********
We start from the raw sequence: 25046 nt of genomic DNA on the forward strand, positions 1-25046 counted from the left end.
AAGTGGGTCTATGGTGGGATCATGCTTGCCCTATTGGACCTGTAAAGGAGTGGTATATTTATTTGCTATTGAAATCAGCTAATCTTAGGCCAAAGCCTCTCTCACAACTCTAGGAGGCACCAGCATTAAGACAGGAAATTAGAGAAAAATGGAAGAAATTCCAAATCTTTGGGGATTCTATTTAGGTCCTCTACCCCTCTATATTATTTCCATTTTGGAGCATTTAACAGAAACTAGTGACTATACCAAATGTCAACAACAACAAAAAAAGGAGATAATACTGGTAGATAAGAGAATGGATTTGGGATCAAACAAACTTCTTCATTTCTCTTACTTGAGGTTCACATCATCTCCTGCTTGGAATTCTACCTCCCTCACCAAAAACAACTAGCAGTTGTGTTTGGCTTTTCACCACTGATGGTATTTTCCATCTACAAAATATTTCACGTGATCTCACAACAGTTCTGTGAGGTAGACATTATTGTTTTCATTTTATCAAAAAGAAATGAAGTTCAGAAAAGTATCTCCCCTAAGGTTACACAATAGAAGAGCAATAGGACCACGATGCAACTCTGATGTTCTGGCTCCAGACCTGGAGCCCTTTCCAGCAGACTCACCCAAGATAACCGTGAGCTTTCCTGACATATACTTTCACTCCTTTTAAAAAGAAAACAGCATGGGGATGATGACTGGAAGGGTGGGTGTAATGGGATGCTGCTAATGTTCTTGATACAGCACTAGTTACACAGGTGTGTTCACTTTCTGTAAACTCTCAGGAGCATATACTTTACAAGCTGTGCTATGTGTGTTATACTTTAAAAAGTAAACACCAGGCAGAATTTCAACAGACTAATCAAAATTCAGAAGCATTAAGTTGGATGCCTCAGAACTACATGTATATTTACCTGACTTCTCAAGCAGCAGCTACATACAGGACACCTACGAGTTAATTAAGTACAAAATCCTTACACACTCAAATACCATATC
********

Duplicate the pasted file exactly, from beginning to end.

We start from the raw sequence: 25046 nt of genomic DNA on the forward strand, positions 1-25046 counted from the left end.
AAGTGGGTCTATGGTGGGATCATGCTTGCCCTATTGGACCTGTAAAGGAGTGGTATATTTATTTGCTATTGAAATCAGCTAATCTTAGGCCAAAGCCTCTCTCACAACTCTAGGAGGCACCAGCATTAAGACAGGAAATTAGAGAAAAATGGAAGAAATTCCAAATCTTTGGGGATTCTATTTAGGTCCTCTACCCCTCTATATTATTTCCATTTTGGAGCATTTAACAGAAACTAGTGACTATACCAAATGTCAACAACAACAAAAAAAGGAGATAATACTGGTAGATAAGAGAATGGATTTGGGATCAAACAAACTTCTTCATTTCTCTTACTTGAGGTTCACATCATCTCCTGCTTGGAATTCTACCTCCCTCACCAAAAACAACTAGCAGTTGTGTTTGGCTTTTCACCACTGATGGTATTTTCCATCTACAAAATATTTCACGTGATCTCACAACAGTTCTGTGAGGTAGACATTATTGTTTTCATTTTATCAAAAAGAAATGAAGTTCAGAAAAGTATCTCCCCTAAGGTTACACAATAGAAGAGCAATAGGACCACGATGCAACTCTGATGTTCTGGCTCCAGACCTGGAGCCCTTTCCAGCAGACTCACCCAAGATAACCGTGAGCTTTCCTGACATATACTTTCACTCCTTTTAAAAAGAAAACAGCATGGGGATGATGACTGGAAGGGTGGGTGTAATGGGATGCTGCTAATGTTCTTGATACAGCACTAGTTACACAGGTGTGTTCACTTTCTGTAAACTCTCAGGAGCATATACTTTACAAGCTGTGCTATGTGTGTTATACTTTAAAAAGTAAACACCAGGCAGAATTTCAACAGACTAATCAAAATTCAGAAGCATTAAGTTGGATGCCTCAGAACTACATGTATATTTACCTGACTTCTCAAGCAGCAGCTACATACAGGACACCTACGAGTTAATTAAGTACAAAATCCTTACACACTCAAATACCATATC